MELBOURNE – In the midst of all the doom and gloom of the current world situation, a shining light of positivity shined down on fans of women’s football in Australia and New Zealand Friday morning when they learned they’d won their bid to host FIFA’s next women’s football World Cup.
This announcement is massive news not only for Australian football, but for women’s sport in general in this country.
This win to host in 2023 was historical in a number of ways. Not only is it the first time that either nation will host a FIFA World Cup, it will also be the first time the tournament has been hosted by countries from different world regions, also known as confederations, the first time the tournament is hosted in the Asia Pacific and the first time the tournament is held in the southern hemisphere.
After Japan dropped out of the race only a few days before the vote, the only bids left in the race were the joint Aus/NZ bid and a bid from Colombia. Going into the vote, the Aus/NZ bid was considered the stronger of the two and the favorite to win, and it ultimately came out on top in the vote by FIFA delegates.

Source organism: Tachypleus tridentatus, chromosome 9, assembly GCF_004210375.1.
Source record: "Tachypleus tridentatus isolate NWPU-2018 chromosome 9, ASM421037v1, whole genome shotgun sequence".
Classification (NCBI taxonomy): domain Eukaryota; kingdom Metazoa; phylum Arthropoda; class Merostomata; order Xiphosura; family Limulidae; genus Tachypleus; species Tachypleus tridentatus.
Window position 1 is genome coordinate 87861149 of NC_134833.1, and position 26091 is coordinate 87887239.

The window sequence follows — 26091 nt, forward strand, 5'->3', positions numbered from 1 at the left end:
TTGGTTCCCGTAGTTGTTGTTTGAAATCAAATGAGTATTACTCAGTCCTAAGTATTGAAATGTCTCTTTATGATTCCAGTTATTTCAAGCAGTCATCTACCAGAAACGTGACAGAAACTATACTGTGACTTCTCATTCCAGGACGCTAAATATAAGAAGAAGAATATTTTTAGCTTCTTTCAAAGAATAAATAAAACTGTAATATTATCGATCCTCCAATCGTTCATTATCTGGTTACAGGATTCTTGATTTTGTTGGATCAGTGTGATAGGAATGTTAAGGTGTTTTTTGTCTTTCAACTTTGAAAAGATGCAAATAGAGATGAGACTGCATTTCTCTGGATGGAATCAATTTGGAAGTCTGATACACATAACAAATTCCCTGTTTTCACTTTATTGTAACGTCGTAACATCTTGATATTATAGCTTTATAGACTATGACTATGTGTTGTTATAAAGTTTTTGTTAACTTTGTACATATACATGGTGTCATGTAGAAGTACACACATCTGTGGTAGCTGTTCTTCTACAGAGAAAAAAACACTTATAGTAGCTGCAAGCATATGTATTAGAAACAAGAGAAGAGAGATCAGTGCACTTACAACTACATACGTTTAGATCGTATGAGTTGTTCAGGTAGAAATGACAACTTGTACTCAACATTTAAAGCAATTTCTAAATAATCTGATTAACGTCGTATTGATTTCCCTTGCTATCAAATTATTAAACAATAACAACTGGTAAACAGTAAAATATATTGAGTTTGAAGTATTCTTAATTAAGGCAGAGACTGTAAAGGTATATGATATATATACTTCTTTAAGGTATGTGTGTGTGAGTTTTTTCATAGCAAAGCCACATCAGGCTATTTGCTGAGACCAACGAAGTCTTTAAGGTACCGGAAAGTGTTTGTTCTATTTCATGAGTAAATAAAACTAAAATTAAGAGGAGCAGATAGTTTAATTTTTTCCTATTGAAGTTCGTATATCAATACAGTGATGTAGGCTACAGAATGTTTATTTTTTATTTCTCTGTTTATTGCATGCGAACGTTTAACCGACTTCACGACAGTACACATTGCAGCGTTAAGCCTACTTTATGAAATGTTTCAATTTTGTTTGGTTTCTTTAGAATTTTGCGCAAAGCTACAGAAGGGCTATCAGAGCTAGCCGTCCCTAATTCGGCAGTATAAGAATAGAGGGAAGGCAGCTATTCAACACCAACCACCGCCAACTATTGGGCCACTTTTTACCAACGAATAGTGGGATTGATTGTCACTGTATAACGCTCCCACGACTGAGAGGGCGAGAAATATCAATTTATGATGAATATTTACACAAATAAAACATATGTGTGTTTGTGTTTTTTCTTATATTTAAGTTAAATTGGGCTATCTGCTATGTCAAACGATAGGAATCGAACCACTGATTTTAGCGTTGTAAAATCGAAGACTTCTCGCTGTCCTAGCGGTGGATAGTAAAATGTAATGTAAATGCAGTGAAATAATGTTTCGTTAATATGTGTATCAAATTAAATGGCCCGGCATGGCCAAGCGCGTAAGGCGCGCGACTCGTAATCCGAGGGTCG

There was some fear among Australian fans leading up to the vote when reports said it would be a tighter vote than anticipated. But when the announcement came through, the Aus/NZ bid was comfortably the winner at 22 votes to 13.
In 2010 Australia lost out in what was later determined to be a corrupt bidding process of the 2018 and 2022 men’s World Cups. The reports of potentially suspicious voting leading up to the vote this year brought back fears and memories for many Australian football fans.
Popularity and respect for women’s sports has been growing in Australia in recent years, and hosting the World Cup will no doubt vastly improve the gains made in women’s football here.
The FIFA World Cup will be a continuation of Australia hosting some of the biggest women’s world cups all within the space of a few years, including the Twenty 20 Cricket World Cup earlier this year and the Basketball World Cup in 2022.
Throughout the bidding process, Australians and New Zealanders clearly supported the joint bid. Fans were able to show they backed the effort on the bid’s website, and in the end over 805,000 people had registered their support.
Alyce Collett is a Correspondent with Youth Journalism International.